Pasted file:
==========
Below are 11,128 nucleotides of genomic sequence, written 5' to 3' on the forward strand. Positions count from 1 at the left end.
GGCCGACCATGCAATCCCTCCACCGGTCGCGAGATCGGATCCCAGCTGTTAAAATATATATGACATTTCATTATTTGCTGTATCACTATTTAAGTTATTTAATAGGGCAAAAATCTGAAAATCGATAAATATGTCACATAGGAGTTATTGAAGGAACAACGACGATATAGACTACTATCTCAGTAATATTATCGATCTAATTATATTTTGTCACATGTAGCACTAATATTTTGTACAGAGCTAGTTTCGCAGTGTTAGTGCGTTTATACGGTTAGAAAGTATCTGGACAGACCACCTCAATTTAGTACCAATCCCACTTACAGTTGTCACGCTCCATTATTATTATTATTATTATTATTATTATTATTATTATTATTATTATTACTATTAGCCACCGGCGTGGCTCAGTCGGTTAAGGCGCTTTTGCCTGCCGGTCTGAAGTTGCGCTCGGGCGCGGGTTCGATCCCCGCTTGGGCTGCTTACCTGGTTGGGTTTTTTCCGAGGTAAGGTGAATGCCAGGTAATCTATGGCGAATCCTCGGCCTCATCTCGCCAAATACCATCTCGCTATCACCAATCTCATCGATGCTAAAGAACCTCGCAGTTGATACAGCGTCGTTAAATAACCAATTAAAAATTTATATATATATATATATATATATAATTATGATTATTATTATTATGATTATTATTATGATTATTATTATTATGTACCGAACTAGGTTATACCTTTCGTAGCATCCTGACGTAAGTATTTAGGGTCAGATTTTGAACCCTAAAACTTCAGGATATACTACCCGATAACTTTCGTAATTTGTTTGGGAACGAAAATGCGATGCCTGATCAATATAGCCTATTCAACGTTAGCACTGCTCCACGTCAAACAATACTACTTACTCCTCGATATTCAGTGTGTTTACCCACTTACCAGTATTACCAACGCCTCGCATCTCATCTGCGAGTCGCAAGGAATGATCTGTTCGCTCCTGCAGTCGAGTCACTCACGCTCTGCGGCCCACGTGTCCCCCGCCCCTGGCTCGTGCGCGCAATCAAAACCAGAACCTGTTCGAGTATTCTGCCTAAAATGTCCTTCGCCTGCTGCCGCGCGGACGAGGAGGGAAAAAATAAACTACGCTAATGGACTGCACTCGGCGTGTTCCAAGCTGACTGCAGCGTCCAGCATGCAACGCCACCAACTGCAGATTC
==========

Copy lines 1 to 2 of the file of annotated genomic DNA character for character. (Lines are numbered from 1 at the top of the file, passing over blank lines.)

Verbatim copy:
Below are 11,128 nucleotides of genomic sequence, written 5' to 3' on the forward strand. Positions count from 1 at the left end.
GGCCGACCATGCAATCCCTCCACCGGTCGCGAGATCGGATCCCAGCTGTTAAAATATATATGACATTTCATTATTTGCTGTATCACTATTTAAGTTATTTAATAGGGCAAAAATCTGAAAATCGATAAATATGTCACATAGGAGTTATTGAAGGAACAACGACGATATAGACTACTATCTCAGTAATATTATCGATCTAATTATATTTTGTCACATGTAGCACTAATATTTTGTACAGAGCTAGTTTCGCAGTGTTAGTGCGTTTATACGGTTAGAAAGTATCTGGACAGACCACCTCAATTTAGTACCAATCCCACTTACAGTTGTCACGCTCCATTATTATTATTATTATTATTATTATTATTATTATTATTATTATTATTACTATTAGCCACCGGCGTGGCTCAGTCGGTTAAGGCGCTTTTGCCTGCCGGTCTGAAGTTGCGCTCGGGCGCGGGTTCGATCCCCGCTTGGGCTGCTTACCTGGTTGGGTTTTTTCCGAGGTAAGGTGAATGCCAGGTAATCTATGGCGAATCCTCGGCCTCATCTCGCCAAATACCATCTCGCTATCACCAATCTCATCGATGCTAAAGAACCTCGCAGTTGATACAGCGTCGTTAAATAACCAATTAAAAATTTATATATATATATATATATATATAATTATGATTATTATTATTATGATTATTATTATGATTATTATTATTATGTACCGAACTAGGTTATACCTTTCGTAGCATCCTGACGTAAGTATTTAGGGTCAGATTTTGAACCCTAAAACTTCAGGATATACTACCCGATAACTTTCGTAATTTGTTTGGGAACGAAAATGCGATGCCTGATCAATATAGCCTATTCAACGTTAGCACTGCTCCACGTCAAACAATACTACTTACTCCTCGATATTCAGTGTGTTTACCCACTTACCAGTATTACCAACGCCTCGCATCTCATCTGCGAGTCGCAAGGAATGATCTGTTCGCTCCTGCAGTCGAGTCACTCACGCTCTGCGGCCCACGTGTCCCCCGCCCCTGGCTCGTGCGCGCAATCAAAACCAGAACCTGTTCGAGTATTCTGCCTAAAATGTCCTTCGCCTGCTGCCGCGCGGACGAGGAGGGAAAAAATAAACTACGCTAATGGACTGCACTCGGCGTGTTCCAAGCTGACTGCAGCGTCCAGCATGCAACGCCACCAACTGCAGATTC